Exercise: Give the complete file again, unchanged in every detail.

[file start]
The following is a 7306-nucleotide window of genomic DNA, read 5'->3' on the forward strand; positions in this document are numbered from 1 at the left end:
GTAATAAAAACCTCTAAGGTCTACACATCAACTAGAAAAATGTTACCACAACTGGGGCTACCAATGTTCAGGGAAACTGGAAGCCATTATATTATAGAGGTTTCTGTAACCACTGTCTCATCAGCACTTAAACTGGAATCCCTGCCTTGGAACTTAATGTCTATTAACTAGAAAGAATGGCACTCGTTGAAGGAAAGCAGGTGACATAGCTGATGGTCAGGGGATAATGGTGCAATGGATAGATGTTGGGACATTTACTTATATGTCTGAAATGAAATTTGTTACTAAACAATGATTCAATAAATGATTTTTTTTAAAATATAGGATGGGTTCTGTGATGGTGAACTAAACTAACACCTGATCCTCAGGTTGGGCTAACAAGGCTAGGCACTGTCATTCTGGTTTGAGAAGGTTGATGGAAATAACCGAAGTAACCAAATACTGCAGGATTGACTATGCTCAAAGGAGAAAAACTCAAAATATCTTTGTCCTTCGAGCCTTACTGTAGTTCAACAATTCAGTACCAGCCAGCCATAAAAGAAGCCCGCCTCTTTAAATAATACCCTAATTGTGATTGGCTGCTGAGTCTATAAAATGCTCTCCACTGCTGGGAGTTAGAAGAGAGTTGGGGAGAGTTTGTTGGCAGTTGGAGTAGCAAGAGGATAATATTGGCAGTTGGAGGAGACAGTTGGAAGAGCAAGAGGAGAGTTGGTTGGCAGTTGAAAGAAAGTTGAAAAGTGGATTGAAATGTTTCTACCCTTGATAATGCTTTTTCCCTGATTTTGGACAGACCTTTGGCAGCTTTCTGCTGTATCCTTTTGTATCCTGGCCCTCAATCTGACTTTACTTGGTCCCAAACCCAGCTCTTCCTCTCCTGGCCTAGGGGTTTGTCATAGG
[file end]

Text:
The following is a 7306-nucleotide window of genomic DNA, read 5'->3' on the forward strand; positions in this document are numbered from 1 at the left end:
GTAATAAAAACCTCTAAGGTCTACACATCAACTAGAAAAATGTTACCACAACTGGGGCTACCAATGTTCAGGGAAACTGGAAGCCATTATATTATAGAGGTTTCTGTAACCACTGTCTCATCAGCACTTAAACTGGAATCCCTGCCTTGGAACTTAATGTCTATTAACTAGAAAGAATGGCACTCGTTGAAGGAAAGCAGGTGACATAGCTGATGGTCAGGGGATAATGGTGCAATGGATAGATGTTGGGACATTTACTTATATGTCTGAAATGAAATTTGTTACTAAACAATGATTCAATAAATGATTTTTTTTAAAATATAGGATGGGTTCTGTGATGGTGAACTAAACTAACACCTGATCCTCAGGTTGGGCTAACAAGGCTAGGCACTGTCATTCTGGTTTGAGAAGGTTGATGGAAATAACCGAAGTAACCAAATACTGCAGGATTGACTATGCTCAAAGGAGAAAAACTCAAAATATCTTTGTCCTTCGAGCCTTACTGTAGTTCAACAATTCAGTACCAGCCAGCCATAAAAGAAGCCCGCCTCTTTAAATAATACCCTAATTGTGATTGGCTGCTGAGTCTATAAAATGCTCTCCACTGCTGGGAGTTAGAAGAGAGTTGGGGAGAGTTTGTTGGCAGTTGGAGTAGCAAGAGGATAATATTGGCAGTTGGAGGAGACAGTTGGAAGAGCAAGAGGAGAGTTGGTTGGCAGTTGAAAGAAAGTTGAAAAGTGGATTGAAATGTTTCTACCCTTGATAATGCTTTTTCCCTGATTTTGGACAGACCTTTGGCAGCTTTCTGCTGTATCCTTTTGTATCCTGGCCCTCAATCTGACTTTACTTGGTCCCAAACCCAGCTCTTCCTCTCCTGGCCTAGGGGTTTGTCATAGG